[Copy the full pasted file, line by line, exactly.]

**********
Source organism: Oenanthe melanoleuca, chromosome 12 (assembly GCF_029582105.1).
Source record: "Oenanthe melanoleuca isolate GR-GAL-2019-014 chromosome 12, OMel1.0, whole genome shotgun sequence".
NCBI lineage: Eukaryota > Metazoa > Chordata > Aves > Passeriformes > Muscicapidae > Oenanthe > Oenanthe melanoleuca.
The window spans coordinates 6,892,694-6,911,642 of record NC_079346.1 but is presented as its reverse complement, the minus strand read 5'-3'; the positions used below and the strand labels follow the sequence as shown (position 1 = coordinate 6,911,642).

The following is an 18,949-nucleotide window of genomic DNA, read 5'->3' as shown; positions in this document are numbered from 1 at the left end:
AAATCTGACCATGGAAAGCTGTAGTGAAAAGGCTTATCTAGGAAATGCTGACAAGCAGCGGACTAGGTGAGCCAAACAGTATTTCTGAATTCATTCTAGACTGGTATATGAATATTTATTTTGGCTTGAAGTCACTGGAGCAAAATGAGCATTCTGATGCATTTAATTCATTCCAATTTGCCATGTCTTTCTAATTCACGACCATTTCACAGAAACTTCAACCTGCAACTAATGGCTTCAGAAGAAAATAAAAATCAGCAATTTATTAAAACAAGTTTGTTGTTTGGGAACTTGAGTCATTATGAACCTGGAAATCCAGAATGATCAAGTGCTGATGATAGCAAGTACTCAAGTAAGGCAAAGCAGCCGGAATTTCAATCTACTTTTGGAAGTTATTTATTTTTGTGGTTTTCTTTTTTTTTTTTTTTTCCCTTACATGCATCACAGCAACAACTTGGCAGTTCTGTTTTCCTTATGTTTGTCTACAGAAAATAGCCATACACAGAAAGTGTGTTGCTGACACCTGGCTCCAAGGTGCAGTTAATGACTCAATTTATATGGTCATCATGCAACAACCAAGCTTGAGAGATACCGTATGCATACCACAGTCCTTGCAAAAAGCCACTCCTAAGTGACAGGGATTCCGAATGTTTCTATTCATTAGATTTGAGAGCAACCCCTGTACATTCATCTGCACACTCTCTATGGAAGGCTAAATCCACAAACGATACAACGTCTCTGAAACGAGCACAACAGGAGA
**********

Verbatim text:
Source organism: Oenanthe melanoleuca, chromosome 12 (assembly GCF_029582105.1).
Source record: "Oenanthe melanoleuca isolate GR-GAL-2019-014 chromosome 12, OMel1.0, whole genome shotgun sequence".
NCBI lineage: Eukaryota > Metazoa > Chordata > Aves > Passeriformes > Muscicapidae > Oenanthe > Oenanthe melanoleuca.
The window spans coordinates 6,892,694-6,911,642 of record NC_079346.1 but is presented as its reverse complement, the minus strand read 5'-3'; the positions used below and the strand labels follow the sequence as shown (position 1 = coordinate 6,911,642).

The following is an 18,949-nucleotide window of genomic DNA, read 5'->3' as shown; positions in this document are numbered from 1 at the left end:
AAATCTGACCATGGAAAGCTGTAGTGAAAAGGCTTATCTAGGAAATGCTGACAAGCAGCGGACTAGGTGAGCCAAACAGTATTTCTGAATTCATTCTAGACTGGTATATGAATATTTATTTTGGCTTGAAGTCACTGGAGCAAAATGAGCATTCTGATGCATTTAATTCATTCCAATTTGCCATGTCTTTCTAATTCACGACCATTTCACAGAAACTTCAACCTGCAACTAATGGCTTCAGAAGAAAATAAAAATCAGCAATTTATTAAAACAAGTTTGTTGTTTGGGAACTTGAGTCATTATGAACCTGGAAATCCAGAATGATCAAGTGCTGATGATAGCAAGTACTCAAGTAAGGCAAAGCAGCCGGAATTTCAATCTACTTTTGGAAGTTATTTATTTTTGTGGTTTTCTTTTTTTTTTTTTTTTCCCTTACATGCATCACAGCAACAACTTGGCAGTTCTGTTTTCCTTATGTTTGTCTACAGAAAATAGCCATACACAGAAAGTGTGTTGCTGACACCTGGCTCCAAGGTGCAGTTAATGACTCAATTTATATGGTCATCATGCAACAACCAAGCTTGAGAGATACCGTATGCATACCACAGTCCTTGCAAAAAGCCACTCCTAAGTGACAGGGATTCCGAATGTTTCTATTCATTAGATTTGAGAGCAACCCCTGTACATTCATCTGCACACTCTCTATGGAAGGCTAAATCCACAAACGATACAACGTCTCTGAAACGAGCACAACAGGAGA